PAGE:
244Next, we describe two further syntactic extensions that we will implement. 
    247245
    248246=== Implicit Maybe ===
     
    272270==== Implicit Tupling ====
    273271
    274 A further syntactic extension would be to have implcit Maybes with implicit tupling, so that multiple patterns after the `=>` are implicitly tupled.  Then you could write:
     272A further syntactic extension would be to have implcit Maybes with implicit tupling: multiple patterns after the `=>` are implicitly tupled.  Then you could write:
    275273{{{
    276274   size (outArrow => t1 t2) = size t1 + size t2
     
    279277=== Implicit View Functions ===
    280278
    281 Total views have one syntactic disadvantage relative to the iterated case that we started with: you have to repeat the name of the view function in each clause!  We now describe a method for eliding the name of the view function. 
     279Total views have one syntactic disadvantage relative to the iterated-case style definition that we started with: you have to repeat the name of the view function in each clause!  We now describe a method for eliding the name of the view function. 
    282280
    283281The idea is that we distinguish a particular type class as a hook into the pattern compiler.  The class has the following interface:
     
    287285}}}
    288286
    289 Then, you can leave off the expresion in a view pattern, writing `->` ''pat'', to mean `view -> ` ''pat''.  For example:
     287Then, you can leave off the expresion in a view pattern, writing (`->` ''pat''), to mean `view -> ` ''pat''.  For example:
    290288{{{
    291289   size (-> Unit) = 1
     
    310308
    311309This way, you don't have to write the name of the view function in each case.  However, there is a still a syntactic marker saying that the case isn't an ordinary pattern match, which may be useful in understanding the performance of the code. 
     310
     311Of course, you can only use one view function for each hidden-type/view-type pair this way, since you can only have one instance of the class.
    312312
    313313==== Functional dependencies ====
     
    332332
    333333Of course, a programmer can always use all three type classes explicitly; it's just a question of which one should be the default.  We plan to try them out before deciding.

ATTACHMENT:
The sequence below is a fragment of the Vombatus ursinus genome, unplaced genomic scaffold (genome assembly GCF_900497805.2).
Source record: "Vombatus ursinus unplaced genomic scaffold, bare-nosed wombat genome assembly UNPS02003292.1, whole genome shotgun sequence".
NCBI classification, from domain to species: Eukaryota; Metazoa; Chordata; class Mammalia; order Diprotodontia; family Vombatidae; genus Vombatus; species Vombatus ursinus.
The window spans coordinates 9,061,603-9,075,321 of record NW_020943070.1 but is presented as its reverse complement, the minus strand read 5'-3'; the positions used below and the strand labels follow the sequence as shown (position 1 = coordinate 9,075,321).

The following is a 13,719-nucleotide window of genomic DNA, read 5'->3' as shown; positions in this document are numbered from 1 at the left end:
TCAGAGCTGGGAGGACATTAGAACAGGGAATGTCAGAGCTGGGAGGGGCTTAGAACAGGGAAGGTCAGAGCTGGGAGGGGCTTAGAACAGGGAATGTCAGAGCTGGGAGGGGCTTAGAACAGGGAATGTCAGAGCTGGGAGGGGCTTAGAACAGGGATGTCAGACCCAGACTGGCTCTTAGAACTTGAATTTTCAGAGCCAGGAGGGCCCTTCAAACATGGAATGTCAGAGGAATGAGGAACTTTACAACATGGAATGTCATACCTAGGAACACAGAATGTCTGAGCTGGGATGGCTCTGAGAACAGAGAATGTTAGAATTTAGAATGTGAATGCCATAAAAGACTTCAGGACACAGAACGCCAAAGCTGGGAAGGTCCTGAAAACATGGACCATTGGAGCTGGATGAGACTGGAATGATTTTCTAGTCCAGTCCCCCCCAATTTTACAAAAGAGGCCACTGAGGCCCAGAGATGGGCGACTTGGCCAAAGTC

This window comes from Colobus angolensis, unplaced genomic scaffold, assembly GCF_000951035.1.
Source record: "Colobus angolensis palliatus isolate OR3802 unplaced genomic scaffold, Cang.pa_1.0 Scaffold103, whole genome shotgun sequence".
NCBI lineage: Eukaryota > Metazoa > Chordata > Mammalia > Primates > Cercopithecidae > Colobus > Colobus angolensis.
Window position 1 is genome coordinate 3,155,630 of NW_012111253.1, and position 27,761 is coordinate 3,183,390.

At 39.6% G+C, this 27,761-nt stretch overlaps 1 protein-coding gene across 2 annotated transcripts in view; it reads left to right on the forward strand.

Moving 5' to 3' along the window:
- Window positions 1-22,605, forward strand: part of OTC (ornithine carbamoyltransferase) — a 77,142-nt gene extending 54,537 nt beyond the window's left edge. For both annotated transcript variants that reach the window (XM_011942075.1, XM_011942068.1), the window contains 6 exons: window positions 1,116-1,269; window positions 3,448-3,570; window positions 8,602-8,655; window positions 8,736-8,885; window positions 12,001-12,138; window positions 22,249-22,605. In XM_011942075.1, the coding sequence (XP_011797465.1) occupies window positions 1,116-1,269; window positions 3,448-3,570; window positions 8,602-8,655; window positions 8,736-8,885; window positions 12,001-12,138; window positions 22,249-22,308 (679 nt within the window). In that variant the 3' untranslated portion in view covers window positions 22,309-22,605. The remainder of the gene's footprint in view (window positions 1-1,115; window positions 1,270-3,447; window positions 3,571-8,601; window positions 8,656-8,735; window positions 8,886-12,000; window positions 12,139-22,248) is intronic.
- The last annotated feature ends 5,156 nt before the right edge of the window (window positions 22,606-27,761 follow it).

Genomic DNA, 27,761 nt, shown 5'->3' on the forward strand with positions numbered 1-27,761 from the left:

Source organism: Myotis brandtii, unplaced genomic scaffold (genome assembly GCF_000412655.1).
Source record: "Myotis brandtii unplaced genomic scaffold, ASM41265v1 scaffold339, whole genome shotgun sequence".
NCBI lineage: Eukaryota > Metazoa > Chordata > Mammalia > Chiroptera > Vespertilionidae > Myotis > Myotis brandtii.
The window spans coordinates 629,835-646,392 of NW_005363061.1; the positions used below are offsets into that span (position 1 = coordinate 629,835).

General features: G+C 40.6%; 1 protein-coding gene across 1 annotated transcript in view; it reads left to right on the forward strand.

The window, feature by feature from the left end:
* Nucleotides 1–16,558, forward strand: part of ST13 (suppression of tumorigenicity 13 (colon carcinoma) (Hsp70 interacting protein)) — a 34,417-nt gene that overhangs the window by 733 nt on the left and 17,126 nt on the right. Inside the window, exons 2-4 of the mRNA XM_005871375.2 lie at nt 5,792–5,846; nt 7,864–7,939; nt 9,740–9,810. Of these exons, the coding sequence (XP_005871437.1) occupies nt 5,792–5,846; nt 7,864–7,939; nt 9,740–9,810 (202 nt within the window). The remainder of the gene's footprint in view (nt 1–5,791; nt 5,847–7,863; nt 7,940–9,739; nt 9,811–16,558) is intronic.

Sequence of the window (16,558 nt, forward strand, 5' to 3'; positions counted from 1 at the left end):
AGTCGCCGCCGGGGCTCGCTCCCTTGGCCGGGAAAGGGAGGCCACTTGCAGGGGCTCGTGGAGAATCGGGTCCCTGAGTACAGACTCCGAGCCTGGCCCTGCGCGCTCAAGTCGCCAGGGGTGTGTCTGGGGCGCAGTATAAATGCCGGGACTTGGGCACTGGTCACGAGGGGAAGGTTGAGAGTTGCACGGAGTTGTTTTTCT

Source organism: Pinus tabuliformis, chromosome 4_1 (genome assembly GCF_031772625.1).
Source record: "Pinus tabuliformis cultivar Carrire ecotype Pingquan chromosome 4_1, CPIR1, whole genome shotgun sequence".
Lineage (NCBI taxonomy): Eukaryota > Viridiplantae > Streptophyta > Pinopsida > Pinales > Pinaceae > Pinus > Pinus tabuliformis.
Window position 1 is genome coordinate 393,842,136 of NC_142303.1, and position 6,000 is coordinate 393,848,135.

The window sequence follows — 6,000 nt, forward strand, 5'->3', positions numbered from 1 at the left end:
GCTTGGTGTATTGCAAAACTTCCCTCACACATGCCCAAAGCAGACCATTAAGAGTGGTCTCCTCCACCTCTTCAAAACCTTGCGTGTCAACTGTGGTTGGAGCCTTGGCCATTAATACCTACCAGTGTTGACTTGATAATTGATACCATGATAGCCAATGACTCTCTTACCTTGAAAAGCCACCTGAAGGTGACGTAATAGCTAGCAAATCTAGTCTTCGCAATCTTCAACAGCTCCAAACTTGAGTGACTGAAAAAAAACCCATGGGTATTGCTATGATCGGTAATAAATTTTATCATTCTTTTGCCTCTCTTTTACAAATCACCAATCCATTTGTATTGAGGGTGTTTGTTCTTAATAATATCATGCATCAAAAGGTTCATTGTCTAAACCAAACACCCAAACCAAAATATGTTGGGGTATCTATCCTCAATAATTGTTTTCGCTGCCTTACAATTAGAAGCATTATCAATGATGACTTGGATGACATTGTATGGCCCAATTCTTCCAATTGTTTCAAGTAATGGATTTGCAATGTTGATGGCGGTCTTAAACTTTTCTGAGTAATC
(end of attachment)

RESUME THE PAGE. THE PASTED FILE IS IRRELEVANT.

334The downside of these versions is that you can only have one view for a type (when `a` determines `View a`) or you can only use a type as a view of one type (when `b` determines `Hidden b`) with the implicit syntax.
    334335
    335336== Compilation ==
    336337
    337338View patterns can do arbitrary computation, perhaps expensive.
    338 
    339339It's reasonable to expect the compiler to avoid repeated computation when pattern line up in a column, as in `size` at the top of the page.  In pattern-guard form, common sub-expression should achieve the same effect, but it's quite a bit less obvious.  We should be able to give clear rules for when the avoidance of repeat computation is guaranteed.
    340340
     
    345345=== Value input feature ===
    346346
    347 Our proposal has the ''value input'' feature: the view function can be passed parameters; in a function definition, those parameters can mention previous arguments.  For example, this permits a view function itself to be passed as an argument, so patterns, in a sense, become first class.
     347Our proposal has the ''value input'' feature: the view function can be passed parameters; and those those parameters can mention variables bound by patterns to the left.  For example, this permits a view function itself to be passed as an argument, so patterns, in a sense, become first class.
    348348
    349349=== Implicit `Maybe` feature ===
     
    355355Our proposal does not have the ''transparent ordinary patterns'' feature: view patterns are written differently than ordinary patterns.
    356356There are pros and cons both ways: